While 2014 turned out to be a strong rebuilding year for much of the cattle industry, we saw a number of our policy priorities stalled due largely to the build up to the election and the regulatory zeal of this administration. While the drought receded from much of cattle country, hard hit for so many years, we saw new areas face difficult conditions. Thankfully a strong market helped mitigate these effects for many producers.
Sex sorted semen has been a part of the dairy industry’s A.I. arsenal for more than a decade and is now making inroads into the beef industry as producers realize its ability to help maximize profits, minimize the variables that cause financial loss and improve the sustainability of their herds. Traditional knocks against sexed semen were that it cost more per straw than conventional semen and produced lower conception rates. But innovations developed by Texas-based Sexing Technologies are closing the price gap between sexed and conventional semen while minimizing the gap in conception rates as well.
There are many obstacles to overcome when putting up quality hay, silage or fermented grains. These include: crop maturity, packing density, humidity, oxygen and plant moisture content. Silo-King®, a forage and grain treatment additive helps protect feedstuffs from these obstacles, while enhancing digestibility and feed efficiency.
There are two main goals when making fermented feeds: 1) rapid fermentation for maximum preservation of nutrients which happens at the beginning of fermentation; 2) providing a stable product during storage and feed out occurring at the back end of fermentation. Several different technologies are required to accomplish these goals from start to finish.
For 31-year old Kyle Hotz, of rural Lone Tree, Iowa, and a 5th generation farmer/cattle producer, raising cattle has truly been his life. “When I was eight years old, my dad took me over to West Liberty and I got my first heifer to show in 4-H,” remembers Hotz. Today, Kyle and his wife Angela, along with his dad Keith, own Hotz Farms (www.hotzfarms.com), a purebred Angus operation featuring 100 commercial cows along with satellite herds that through a very intense embryo transfer breeding program produces 20-40 top heifers for the Hotz Farm Elite Online Sale held each year in early November.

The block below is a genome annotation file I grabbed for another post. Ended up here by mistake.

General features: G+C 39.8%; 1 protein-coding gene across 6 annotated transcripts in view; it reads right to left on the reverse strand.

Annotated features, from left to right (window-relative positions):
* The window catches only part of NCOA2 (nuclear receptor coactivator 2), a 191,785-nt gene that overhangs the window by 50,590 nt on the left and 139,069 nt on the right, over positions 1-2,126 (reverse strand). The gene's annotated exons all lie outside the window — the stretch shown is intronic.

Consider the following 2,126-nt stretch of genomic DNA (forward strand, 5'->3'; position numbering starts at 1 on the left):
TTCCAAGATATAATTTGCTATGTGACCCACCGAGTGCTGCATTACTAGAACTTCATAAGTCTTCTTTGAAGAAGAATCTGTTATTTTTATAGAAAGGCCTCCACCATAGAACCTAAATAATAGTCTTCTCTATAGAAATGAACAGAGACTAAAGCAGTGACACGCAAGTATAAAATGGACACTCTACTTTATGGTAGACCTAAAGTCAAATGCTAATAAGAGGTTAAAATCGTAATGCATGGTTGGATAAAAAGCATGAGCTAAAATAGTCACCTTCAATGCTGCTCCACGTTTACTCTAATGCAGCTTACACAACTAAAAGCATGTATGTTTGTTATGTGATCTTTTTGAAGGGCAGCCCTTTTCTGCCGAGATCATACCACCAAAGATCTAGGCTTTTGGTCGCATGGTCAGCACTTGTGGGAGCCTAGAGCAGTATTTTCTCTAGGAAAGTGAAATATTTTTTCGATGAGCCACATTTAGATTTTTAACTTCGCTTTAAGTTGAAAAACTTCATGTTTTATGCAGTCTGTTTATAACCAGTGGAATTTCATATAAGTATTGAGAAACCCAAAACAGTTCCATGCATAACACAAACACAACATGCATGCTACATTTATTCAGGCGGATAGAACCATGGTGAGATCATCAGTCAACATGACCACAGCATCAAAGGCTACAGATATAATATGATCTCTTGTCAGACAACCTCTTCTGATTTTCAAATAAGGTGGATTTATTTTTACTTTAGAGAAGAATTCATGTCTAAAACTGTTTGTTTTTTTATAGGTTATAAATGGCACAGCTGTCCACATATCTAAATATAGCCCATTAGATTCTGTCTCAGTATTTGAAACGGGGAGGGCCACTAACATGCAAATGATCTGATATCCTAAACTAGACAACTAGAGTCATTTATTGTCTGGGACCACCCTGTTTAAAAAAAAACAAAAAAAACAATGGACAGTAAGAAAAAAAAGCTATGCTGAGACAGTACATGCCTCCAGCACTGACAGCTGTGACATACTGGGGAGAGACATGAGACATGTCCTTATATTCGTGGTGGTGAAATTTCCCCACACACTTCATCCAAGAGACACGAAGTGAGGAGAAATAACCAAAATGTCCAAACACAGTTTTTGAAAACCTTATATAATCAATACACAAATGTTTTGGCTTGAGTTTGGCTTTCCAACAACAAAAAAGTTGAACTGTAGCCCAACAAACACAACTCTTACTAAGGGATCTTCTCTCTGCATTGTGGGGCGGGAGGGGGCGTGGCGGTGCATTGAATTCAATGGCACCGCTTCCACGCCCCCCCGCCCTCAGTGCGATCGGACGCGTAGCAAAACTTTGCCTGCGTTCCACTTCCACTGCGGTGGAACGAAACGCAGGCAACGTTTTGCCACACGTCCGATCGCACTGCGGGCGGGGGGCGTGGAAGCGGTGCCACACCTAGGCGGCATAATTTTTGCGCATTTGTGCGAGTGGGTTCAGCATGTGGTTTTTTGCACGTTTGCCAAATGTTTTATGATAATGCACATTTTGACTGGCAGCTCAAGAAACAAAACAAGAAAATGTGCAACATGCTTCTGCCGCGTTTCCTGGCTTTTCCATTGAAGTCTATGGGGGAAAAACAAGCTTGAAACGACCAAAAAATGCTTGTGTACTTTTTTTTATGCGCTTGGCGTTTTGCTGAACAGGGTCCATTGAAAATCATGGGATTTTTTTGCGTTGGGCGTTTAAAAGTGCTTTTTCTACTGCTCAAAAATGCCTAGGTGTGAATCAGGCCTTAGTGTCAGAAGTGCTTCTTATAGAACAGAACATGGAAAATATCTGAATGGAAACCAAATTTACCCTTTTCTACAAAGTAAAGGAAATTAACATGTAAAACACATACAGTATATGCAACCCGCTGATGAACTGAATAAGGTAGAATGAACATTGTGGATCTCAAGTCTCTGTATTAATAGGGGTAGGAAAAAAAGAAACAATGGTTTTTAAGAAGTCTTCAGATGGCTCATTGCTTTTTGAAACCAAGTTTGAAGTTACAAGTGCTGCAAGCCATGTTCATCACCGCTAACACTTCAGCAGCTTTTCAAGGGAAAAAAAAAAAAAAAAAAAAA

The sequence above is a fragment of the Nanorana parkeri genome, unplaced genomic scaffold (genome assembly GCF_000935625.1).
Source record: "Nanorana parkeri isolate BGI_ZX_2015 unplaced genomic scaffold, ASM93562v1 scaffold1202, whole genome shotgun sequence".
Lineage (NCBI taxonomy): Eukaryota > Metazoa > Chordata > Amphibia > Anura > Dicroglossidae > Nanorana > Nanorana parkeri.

As we look forward to the current and future political landscape, one of the critical concerns for cattlemen and women, and for all small businesses nationwide, is a stable tax code. A stable tax code allows businesses to plan and manage profits and losses efficiently. The absence of a stable tax code, further adds uncertainty to an already volatile economy and commodity market. And while progress in this legislative session has been slow, at best, there may be momentum yet in 2014. This year, a number of tax provisions, important not only for the cattle industry but for the business community as a whole, expired. We lost key provisions like bonus depreciation, taking away our ability to accelerate depreciation schedules, and the Conservation Easement Tax Credit.
The National Cattlemen’s Beef Association (NCBA) and the Public Lands Council (PLC) this week hailed the U.S. House of Representatives Natural Resources Committee’s passage of the Restoring Healthy Forests for Healthy Communities Act, H.R. 1526, legislation to prevent the continuation of catastrophic wildfire events by improving federal forest management.
As calendar year 2012 comes to a close and we reflect back on the year, it’s hard to select only a few program highlights to share because there were so many. To be brief, we bring you the Top 5:
BOLD research: Registered Dietitians and other health professionals received factual, scientifically supported beef nutrition information following the publication of the remarkable checkoff-funded Beef in an Optimal Lean Diet (BOLD) research study published in January in the American Journal of Clinical Nutrition. News of the study reached thousands of health professionals through an educational webinar about beef’s role in a heart-healthy diet.
Mess with corn and soybean prices, you get record-high cattle prices.
The world’s top beef producer expects U.S. cattle prices will jump 20 percent to a record next year as rain on grazing fields and corn crops prompts ranchers from Texas to Nebraska to feed animals instead of sending them to slaughter. Beef output in the world’s biggest producing country will slide as much as 6 percent in 2013 because of reduced processing, JBS SA Chief Executive Officer Wesley Batista said in a Nov. 30 interview from his Sao Paulo headquarters. That compares with a 4.2 percent drop to 24.6 billion pounds (11.2 million metric tons) forecast by the U.S. Department of Agriculture last month.
While the drought is having a profound impact on crop production, thanks to ethanol production there is a larger and more flexible corn supply than was available during previous droughts of this magnitude.
“A USDA report confirms what we already knew that the drought’s impact on supply and price will be felt by corn consumers around the world,” stated Iowa Renewable Fuels Association (IRFA) Executive Director Monte Shaw.
The following list from the IRFA gives 10 ways that ethanol production helps livestock farmers during the 2012 drought.
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